Jeff led us down a southeast ridge from the summit so we could work over to Green Point Mountain. We dipped down into the valley area between the mountains and wound our way past a few snow covered lakes. We started up a rise and decided we need to lose the snowshoes for a bit. The slope angle was about 35 degrees and a little steep for snowshoes. We took turned kicking steps up the slope and gained the ridge top and followed the ridge to the second summit of the day. We still had great weather and incredible views. The cookies I brought as a group snack were a big hit. I felt good. The weather was nice.

We started down off the summit and back the way we came for a little bit. We hit a trail junction (visible only as a large clearing in the trees) and headed off on a general heading on the plateau. We tromped along like this for another hour or so. The according to the maps and the GPS, it was time for us to descend a few hundred feet to gain the trail for the way out. We descend and hit a snowfield. No trail. Jeff seems puzzled. He consults with 2 gps units. He checks his maps. We start traversing across the ridge to intersect the trail. And we traverse. And we traverse. And light starts failing.

We hit the top of the ridge that has the trail we want. The trail is not in sight. We know it's to our west and below us. Somewhere. But the sunset just started and we're 3,000 feet above the trailhead. We move to the bottom of a snow covered rock field to lose 300 or 400 vertical feet fast while we have light and an open space. Jeff gathers us together. We make the decision to move into the trees in the dark and go downhill as much as possible without cliffing out somewhere. We take a quick group inventory; everyone has spare clothes, a space blanket, some sort of pad, extra food, a headlamp. Almost everyone in the group has cell phones. We make calls to wives and boyfriends and explain that we aren't lost, exactly, but that we will be delayed coming home. I call Dev and tell her the situation. First thing she says is "Oh God" quickly followed by "They're all Mazamas on the hike, right?" I know she'll be fine as soon as she says that.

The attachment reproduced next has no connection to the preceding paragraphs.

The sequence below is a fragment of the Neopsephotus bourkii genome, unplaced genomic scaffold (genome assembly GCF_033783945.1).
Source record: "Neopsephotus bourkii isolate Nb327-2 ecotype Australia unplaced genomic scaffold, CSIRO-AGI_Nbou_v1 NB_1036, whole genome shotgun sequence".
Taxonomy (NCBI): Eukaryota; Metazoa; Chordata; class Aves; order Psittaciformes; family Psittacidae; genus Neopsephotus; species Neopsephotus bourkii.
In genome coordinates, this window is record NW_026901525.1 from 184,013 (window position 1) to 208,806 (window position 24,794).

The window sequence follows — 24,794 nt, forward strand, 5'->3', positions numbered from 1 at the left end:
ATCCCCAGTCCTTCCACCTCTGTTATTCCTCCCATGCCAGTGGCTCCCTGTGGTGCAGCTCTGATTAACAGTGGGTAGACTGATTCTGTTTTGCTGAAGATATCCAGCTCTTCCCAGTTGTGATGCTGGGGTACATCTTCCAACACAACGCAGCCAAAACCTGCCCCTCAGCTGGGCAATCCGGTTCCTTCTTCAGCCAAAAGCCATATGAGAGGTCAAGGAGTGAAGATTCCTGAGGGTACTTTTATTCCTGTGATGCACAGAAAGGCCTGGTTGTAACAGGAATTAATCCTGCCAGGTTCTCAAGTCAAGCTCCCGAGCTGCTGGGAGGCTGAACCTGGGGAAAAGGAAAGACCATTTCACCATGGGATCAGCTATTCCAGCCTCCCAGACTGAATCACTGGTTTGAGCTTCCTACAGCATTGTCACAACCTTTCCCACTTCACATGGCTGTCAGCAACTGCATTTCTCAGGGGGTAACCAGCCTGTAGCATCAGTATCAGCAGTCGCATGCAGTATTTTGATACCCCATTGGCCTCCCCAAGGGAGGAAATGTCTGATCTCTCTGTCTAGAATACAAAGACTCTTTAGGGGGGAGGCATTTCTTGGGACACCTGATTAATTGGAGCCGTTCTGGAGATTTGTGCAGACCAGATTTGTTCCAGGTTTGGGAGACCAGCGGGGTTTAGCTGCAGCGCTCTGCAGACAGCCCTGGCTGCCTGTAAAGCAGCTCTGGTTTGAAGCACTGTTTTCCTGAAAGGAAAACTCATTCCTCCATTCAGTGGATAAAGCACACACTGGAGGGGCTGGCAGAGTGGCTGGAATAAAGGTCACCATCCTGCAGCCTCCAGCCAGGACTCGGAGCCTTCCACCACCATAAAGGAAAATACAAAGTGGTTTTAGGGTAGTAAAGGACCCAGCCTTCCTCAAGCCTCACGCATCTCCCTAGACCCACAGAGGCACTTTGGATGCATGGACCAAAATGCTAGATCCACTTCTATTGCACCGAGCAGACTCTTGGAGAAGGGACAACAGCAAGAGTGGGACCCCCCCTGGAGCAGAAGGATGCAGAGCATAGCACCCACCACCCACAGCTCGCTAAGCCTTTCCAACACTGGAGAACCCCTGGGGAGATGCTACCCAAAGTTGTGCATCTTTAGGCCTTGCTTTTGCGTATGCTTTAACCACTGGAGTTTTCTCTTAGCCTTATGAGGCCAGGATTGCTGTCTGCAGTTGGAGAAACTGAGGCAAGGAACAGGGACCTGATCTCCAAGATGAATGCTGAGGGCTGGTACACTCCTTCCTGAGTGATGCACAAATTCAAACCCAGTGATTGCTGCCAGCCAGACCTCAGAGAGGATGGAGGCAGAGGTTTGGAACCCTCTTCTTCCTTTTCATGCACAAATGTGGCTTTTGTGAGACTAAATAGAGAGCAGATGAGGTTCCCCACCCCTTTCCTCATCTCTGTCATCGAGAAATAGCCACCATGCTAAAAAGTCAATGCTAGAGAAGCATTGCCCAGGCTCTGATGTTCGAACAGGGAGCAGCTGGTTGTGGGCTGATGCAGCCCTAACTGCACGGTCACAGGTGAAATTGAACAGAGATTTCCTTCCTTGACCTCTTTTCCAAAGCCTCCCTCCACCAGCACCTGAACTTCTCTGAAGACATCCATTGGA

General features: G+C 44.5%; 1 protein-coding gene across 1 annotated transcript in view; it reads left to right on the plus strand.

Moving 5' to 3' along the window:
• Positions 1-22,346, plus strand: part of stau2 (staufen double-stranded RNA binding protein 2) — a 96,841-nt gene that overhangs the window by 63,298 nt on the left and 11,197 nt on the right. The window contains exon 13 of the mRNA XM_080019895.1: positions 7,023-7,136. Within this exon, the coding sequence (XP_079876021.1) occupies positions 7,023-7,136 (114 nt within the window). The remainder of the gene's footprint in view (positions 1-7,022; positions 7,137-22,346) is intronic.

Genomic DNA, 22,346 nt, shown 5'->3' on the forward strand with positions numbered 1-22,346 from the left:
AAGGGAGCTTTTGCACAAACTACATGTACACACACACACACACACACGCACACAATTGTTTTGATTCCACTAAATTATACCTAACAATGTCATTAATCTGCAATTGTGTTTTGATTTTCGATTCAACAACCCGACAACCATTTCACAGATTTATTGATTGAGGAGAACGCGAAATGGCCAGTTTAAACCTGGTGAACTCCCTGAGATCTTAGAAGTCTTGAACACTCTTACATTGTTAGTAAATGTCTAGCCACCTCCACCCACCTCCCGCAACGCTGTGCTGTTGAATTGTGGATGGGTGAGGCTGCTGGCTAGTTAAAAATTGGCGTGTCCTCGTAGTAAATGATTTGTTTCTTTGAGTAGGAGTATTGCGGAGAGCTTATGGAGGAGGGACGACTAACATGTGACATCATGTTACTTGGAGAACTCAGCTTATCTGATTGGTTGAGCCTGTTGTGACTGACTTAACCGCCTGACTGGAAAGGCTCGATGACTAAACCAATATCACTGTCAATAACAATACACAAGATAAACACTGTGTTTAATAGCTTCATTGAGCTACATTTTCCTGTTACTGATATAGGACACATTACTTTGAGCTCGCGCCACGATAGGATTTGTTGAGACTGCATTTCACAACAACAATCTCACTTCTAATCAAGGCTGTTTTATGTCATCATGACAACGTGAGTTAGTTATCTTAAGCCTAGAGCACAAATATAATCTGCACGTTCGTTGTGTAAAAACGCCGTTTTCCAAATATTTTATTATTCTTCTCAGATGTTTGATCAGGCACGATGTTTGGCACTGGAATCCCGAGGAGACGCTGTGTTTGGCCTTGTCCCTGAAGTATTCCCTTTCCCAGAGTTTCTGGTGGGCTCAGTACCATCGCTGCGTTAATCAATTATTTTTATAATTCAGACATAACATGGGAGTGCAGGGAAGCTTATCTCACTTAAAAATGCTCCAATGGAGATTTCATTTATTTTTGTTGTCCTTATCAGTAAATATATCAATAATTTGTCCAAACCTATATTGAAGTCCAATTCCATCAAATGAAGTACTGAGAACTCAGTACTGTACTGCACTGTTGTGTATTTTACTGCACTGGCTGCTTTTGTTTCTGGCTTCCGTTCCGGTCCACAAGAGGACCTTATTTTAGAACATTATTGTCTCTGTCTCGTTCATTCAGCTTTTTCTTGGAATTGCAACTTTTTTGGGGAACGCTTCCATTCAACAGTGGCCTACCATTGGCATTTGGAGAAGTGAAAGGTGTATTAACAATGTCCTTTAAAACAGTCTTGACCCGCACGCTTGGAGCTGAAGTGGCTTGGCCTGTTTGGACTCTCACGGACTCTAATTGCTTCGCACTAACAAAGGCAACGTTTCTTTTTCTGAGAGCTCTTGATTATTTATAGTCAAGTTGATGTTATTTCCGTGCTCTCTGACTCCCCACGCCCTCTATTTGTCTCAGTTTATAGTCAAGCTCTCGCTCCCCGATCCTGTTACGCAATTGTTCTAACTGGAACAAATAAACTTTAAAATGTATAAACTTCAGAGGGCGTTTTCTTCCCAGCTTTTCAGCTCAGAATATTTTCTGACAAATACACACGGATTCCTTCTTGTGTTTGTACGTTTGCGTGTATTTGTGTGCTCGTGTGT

We all pop on our headlamps and jump into the woods. We descend carefully in the darkening wood. Jeff moves pretty fast; he's good at this bushwacking thing. Over the next 2-3 hours we go down steadily except for one 60 or 100 foot drop. The slope gets steep and the dirt just slides when we put our feet in it. The vegetation doesn't work as an anchor or a handhold. So we move down this stretch carefully and slowly and one at a time. It feels like an hour goes by while the eight of us move down the slope. Some of us slide a little; some just sit down and slide a bit on their bums. We all make it safely down and regroup again. Jeff leads off one more time and within a very short time we find the trail. We're still about 1800 feet from the trailhead, but it's only 11:20 pm and I feel strong. We regroup again and then speed stumble our way down to the trailhead. Shannon, Virginia, Laura and Dan drive off to the Starvation creek trailhead to get the cars for the ride back to Portland. Tom, Nat, Jeff and I hang out for a short eternity at the Wyeth Campground trailhead. I pull my feet out of my boots for an almost orgasmic sense of relief. We bundle up during the wait since cold air from a creek blows through the parking lot. I doze a couple of times very shortly. I don't even know how long it takes for the cars to get back to us.

And just like that, my first adventure in being lost is done. Twenty one miles and 6600 vertical feet. Three GPS units and 5 maps. And a new pair of boots. Eight backpacks got home safely that morning.

Monday, May 05, 2008

Pictures from my mini-climb up Indian Point last week.

Thursday, May 01, 2008

Just finished reading Annapurna today.

Climbing outside tonight after work. Nice weather. Hopefully dry rock. Playing with my rock gear. Big smile.